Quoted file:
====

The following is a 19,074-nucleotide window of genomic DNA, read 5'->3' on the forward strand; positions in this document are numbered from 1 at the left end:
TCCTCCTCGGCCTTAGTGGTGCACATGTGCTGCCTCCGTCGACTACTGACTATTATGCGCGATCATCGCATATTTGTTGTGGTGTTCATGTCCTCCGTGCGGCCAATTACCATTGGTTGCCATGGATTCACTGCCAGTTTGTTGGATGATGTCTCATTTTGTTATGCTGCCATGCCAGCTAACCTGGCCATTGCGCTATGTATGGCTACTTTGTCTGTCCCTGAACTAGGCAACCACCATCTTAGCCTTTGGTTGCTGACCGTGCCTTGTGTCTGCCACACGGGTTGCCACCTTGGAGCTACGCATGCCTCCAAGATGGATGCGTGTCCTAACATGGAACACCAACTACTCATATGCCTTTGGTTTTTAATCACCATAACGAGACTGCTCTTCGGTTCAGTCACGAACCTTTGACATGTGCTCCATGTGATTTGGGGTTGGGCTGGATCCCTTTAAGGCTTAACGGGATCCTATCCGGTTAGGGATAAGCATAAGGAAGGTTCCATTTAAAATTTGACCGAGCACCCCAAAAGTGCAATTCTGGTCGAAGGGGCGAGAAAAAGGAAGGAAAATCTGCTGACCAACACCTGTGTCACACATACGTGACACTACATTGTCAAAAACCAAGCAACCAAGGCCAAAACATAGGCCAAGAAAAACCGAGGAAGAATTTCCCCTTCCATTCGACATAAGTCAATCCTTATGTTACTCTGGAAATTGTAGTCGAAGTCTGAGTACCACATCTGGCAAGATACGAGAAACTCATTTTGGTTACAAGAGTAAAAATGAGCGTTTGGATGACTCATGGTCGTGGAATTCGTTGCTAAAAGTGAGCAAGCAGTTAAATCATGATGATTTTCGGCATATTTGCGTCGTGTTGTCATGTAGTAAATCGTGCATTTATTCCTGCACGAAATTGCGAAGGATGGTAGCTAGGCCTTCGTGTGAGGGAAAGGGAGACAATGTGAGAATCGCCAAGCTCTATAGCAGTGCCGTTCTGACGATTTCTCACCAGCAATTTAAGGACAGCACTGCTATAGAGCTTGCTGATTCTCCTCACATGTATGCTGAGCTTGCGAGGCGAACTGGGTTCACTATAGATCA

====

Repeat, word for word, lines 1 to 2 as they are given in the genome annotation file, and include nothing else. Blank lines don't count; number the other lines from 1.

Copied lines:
The following is a 19,074-nucleotide window of genomic DNA, read 5'->3' on the forward strand; positions in this document are numbered from 1 at the left end:
TCCTCCTCGGCCTTAGTGGTGCACATGTGCTGCCTCCGTCGACTACTGACTATTATGCGCGATCATCGCATATTTGTTGTGGTGTTCATGTCCTCCGTGCGGCCAATTACCATTGGTTGCCATGGATTCACTGCCAGTTTGTTGGATGATGTCTCATTTTGTTATGCTGCCATGCCAGCTAACCTGGCCATTGCGCTATGTATGGCTACTTTGTCTGTCCCTGAACTAGGCAACCACCATCTTAGCCTTTGGTTGCTGACCGTGCCTTGTGTCTGCCACACGGGTTGCCACCTTGGAGCTACGCATGCCTCCAAGATGGATGCGTGTCCTAACATGGAACACCAACTACTCATATGCCTTTGGTTTTTAATCACCATAACGAGACTGCTCTTCGGTTCAGTCACGAACCTTTGACATGTGCTCCATGTGATTTGGGGTTGGGCTGGATCCCTTTAAGGCTTAACGGGATCCTATCCGGTTAGGGATAAGCATAAGGAAGGTTCCATTTAAAATTTGACCGAGCACCCCAAAAGTGCAATTCTGGTCGAAGGGGCGAGAAAAAGGAAGGAAAATCTGCTGACCAACACCTGTGTCACACATACGTGACACTACATTGTCAAAAACCAAGCAACCAAGGCCAAAACATAGGCCAAGAAAAACCGAGGAAGAATTTCCCCTTCCATTCGACATAAGTCAATCCTTATGTTACTCTGGAAATTGTAGTCGAAGTCTGAGTACCACATCTGGCAAGATACGAGAAACTCATTTTGGTTACAAGAGTAAAAATGAGCGTTTGGATGACTCATGGTCGTGGAATTCGTTGCTAAAAGTGAGCAAGCAGTTAAATCATGATGATTTTCGGCATATTTGCGTCGTGTTGTCATGTAGTAAATCGTGCATTTATTCCTGCACGAAATTGCGAAGGATGGTAGCTAGGCCTTCGTGTGAGGGAAAGGGAGACAATGTGAGAATCGCCAAGCTCTATAGCAGTGCCGTTCTGACGATTTCTCACCAGCAATTTAAGGACAGCACTGCTATAGAGCTTGCTGATTCTCCTCACATGTATGCTGAGCTTGCGAGGCGAACTGGGTTCACTATAGATCA